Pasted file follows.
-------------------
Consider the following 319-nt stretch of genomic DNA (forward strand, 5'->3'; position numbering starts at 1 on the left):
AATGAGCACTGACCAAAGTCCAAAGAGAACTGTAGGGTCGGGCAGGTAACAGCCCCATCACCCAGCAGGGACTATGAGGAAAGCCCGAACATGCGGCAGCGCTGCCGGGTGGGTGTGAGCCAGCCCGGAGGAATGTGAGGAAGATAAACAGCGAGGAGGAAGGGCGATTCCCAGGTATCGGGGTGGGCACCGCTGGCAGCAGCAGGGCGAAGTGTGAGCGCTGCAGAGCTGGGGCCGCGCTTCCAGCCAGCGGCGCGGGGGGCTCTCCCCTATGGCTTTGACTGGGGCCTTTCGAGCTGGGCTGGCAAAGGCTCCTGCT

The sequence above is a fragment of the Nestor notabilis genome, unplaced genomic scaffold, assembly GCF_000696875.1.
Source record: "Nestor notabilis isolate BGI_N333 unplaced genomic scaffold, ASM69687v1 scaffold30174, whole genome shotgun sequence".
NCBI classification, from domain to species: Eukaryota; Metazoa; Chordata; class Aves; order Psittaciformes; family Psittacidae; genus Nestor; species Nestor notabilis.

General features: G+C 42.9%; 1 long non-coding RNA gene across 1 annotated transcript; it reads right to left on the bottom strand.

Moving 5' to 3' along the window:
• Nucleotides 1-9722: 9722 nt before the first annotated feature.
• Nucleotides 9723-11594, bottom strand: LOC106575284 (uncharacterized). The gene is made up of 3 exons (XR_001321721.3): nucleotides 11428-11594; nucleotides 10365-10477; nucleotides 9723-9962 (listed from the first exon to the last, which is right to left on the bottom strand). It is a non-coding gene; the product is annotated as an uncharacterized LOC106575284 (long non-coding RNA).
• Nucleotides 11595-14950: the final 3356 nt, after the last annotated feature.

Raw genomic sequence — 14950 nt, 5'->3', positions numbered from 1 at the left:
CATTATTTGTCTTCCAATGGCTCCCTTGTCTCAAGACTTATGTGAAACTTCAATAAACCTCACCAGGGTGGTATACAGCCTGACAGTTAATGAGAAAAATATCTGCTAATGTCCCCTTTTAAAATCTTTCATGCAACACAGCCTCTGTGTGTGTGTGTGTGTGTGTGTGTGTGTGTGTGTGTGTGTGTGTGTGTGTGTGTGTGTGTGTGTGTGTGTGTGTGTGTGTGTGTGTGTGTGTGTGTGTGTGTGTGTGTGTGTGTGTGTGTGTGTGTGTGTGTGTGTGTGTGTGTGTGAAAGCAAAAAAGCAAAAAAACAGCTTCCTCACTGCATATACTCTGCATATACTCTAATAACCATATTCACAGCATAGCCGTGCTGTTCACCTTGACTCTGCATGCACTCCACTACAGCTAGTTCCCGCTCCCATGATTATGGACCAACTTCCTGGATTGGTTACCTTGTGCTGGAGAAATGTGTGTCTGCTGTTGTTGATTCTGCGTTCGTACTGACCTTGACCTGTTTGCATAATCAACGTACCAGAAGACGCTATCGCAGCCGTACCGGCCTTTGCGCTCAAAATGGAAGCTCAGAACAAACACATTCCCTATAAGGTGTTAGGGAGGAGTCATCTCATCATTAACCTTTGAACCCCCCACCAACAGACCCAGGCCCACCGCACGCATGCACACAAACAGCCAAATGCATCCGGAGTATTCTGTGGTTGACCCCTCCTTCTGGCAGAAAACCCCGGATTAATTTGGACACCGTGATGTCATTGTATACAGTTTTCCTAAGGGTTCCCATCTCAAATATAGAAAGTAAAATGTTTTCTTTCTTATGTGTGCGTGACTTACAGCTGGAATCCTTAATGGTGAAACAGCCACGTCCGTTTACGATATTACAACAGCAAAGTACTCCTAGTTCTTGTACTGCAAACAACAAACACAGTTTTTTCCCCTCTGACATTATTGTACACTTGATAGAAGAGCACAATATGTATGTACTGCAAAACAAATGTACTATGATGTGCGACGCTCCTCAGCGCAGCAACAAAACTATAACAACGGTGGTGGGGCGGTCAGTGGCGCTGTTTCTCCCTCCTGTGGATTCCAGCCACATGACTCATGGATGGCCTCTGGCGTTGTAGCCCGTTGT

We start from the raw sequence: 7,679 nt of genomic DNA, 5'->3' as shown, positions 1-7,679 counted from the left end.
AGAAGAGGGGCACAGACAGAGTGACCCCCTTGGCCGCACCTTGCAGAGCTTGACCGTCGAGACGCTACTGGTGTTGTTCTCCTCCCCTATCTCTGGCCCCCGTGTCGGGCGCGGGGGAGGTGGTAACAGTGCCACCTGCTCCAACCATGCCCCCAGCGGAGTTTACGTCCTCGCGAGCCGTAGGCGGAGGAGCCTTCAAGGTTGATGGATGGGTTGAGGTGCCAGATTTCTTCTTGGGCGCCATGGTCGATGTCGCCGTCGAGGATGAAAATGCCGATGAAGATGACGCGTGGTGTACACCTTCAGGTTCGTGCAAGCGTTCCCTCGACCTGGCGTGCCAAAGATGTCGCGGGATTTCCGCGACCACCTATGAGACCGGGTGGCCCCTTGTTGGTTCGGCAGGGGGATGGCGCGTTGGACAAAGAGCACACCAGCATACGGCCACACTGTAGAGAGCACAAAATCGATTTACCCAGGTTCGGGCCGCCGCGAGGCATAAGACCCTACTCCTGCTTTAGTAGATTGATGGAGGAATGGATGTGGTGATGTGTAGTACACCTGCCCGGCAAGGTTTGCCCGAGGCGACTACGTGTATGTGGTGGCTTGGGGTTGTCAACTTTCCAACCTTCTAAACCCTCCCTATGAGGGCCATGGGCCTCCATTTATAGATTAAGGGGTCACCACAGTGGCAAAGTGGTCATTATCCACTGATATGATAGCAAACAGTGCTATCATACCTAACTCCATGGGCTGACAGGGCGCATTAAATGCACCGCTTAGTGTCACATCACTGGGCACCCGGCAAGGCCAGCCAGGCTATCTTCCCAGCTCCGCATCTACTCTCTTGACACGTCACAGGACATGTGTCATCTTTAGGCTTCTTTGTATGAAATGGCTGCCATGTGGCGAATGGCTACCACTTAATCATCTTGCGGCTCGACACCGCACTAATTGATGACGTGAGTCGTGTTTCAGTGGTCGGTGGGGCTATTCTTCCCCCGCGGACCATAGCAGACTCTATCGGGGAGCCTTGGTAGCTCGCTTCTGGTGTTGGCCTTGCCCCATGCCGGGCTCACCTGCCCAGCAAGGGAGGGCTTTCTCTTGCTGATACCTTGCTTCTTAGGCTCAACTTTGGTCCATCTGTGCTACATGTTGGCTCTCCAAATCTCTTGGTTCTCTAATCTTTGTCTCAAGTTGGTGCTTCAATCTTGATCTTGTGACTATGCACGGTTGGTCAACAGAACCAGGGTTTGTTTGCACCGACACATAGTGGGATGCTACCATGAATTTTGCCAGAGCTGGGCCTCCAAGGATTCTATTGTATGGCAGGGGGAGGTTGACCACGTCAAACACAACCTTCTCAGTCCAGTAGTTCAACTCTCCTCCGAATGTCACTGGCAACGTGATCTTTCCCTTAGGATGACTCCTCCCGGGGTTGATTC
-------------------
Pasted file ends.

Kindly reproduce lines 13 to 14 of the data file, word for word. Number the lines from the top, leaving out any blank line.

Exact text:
We start from the raw sequence: 7,679 nt of genomic DNA, 5'->3' as shown, positions 1-7,679 counted from the left end.
AGAAGAGGGGCACAGACAGAGTGACCCCCTTGGCCGCACCTTGCAGAGCTTGACCGTCGAGACGCTACTGGTGTTGTTCTCCTCCCCTATCTCTGGCCCCCGTGTCGGGCGCGGGGGAGGTGGTAACAGTGCCACCTGCTCCAACCATGCCCCCAGCGGAGTTTACGTCCTCGCGAGCCGTAGGCGGAGGAGCCTTCAAGGTTGATGGATGGGTTGAGGTGCCAGATTTCTTCTTGGGCGCCATGGTCGATGTCGCCGTCGAGGATGAAAATGCCGATGAAGATGACGCGTGGTGTACACCTTCAGGTTCGTGCAAGCGTTCCCTCGACCTGGCGTGCCAAAGATGTCGCGGGATTTCCGCGACCACCTATGAGACCGGGTGGCCCCTTGTTGGTTCGGCAGGGGGATGGCGCGTTGGACAAAGAGCACACCAGCATACGGCCACACTGTAGAGAGCACAAAATCGATTTACCCAGGTTCGGGCCGCCGCGAGGCATAAGACCCTACTCCTGCTTTAGTAGATTGATGGAGGAATGGATGTGGTGATGTGTAGTACACCTGCCCGGCAAGGTTTGCCCGAGGCGACTACGTGTATGTGGTGGCTTGGGGTTGTCAACTTTCCAACCTTCTAAACCCTCCCTATGAGGGCCATGGGCCTCCATTTATAGATTAAGGGGTCACCACAGTGGCAAAGTGGTCATTATCCACTGATATGATAGCAAACAGTGCTATCATACCTAACTCCATGGGCTGACAGGGCGCATTAAATGCACCGCTTAGTGTCACATCACTGGGCACCCGGCAAGGCCAGCCAGGCTATCTTCCCAGCTCCGCATCTACTCTCTTGACACGTCACAGGACATGTGTCATCTTTAGGCTTCTTTGTATGAAATGGCTGCCATGTGGCGAATGGCTACCACTTAATCATCTTGCGGCTCGACACCGCACTAATTGATGACGTGAGTCGTGTTTCAGTGGTCGGTGGGGCTATTCTTCCCCCGCGGACCATAGCAGACTCTATCGGGGAGCCTTGGTAGCTCGCTTCTGGTGTTGGCCTTGCCCCATGCCGGGCTCACCTGCCCAGCAAGGGAGGGCTTTCTCTTGCTGATACCTTGCTTCTTAGGCTCAACTTTGGTCCATCTGTGCTACATGTTGGCTCTCCAAATCTCTTGGTTCTCTAATCTTTGTCTCAAGTTGGTGCTTCAATCTTGATCTTGTGACTATGCACGGTTGGTCAACAGAACCAGGGTTTGTTTGCACCGACACATAGTGGGATGCTACCATGAATTTTGCCAGAGCTGGGCCTCCAAGGATTCTATTGTATGGCAGGGGGAGGTTGACCACGTCAAACACAACCTTCTCAGTCCAGTAGTTCAACTCTCCTCCGAATGTCACTGGCAACGTGATCTTTCCCTTAGGATGACTCCTCCCGGGGTTGATTC